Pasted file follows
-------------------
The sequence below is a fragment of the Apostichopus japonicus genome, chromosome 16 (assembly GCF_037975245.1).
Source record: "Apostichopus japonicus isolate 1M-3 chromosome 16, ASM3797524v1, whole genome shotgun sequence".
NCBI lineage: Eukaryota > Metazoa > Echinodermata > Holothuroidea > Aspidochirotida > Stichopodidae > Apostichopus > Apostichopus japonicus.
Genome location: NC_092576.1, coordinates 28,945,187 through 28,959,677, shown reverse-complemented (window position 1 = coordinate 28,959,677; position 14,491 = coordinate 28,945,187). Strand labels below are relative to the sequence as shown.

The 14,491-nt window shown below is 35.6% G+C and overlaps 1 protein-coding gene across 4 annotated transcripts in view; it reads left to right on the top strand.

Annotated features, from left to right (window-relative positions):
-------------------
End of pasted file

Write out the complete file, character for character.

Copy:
The sequence below is a fragment of the Apostichopus japonicus genome, chromosome 16 (assembly GCF_037975245.1).
Source record: "Apostichopus japonicus isolate 1M-3 chromosome 16, ASM3797524v1, whole genome shotgun sequence".
NCBI lineage: Eukaryota > Metazoa > Echinodermata > Holothuroidea > Aspidochirotida > Stichopodidae > Apostichopus > Apostichopus japonicus.
Genome location: NC_092576.1, coordinates 28,945,187 through 28,959,677, shown reverse-complemented (window position 1 = coordinate 28,959,677; position 14,491 = coordinate 28,945,187). Strand labels below are relative to the sequence as shown.

The 14,491-nt window shown below is 35.6% G+C and overlaps 1 protein-coding gene across 4 annotated transcripts in view; it reads left to right on the top strand.

Annotated features, from left to right (window-relative positions):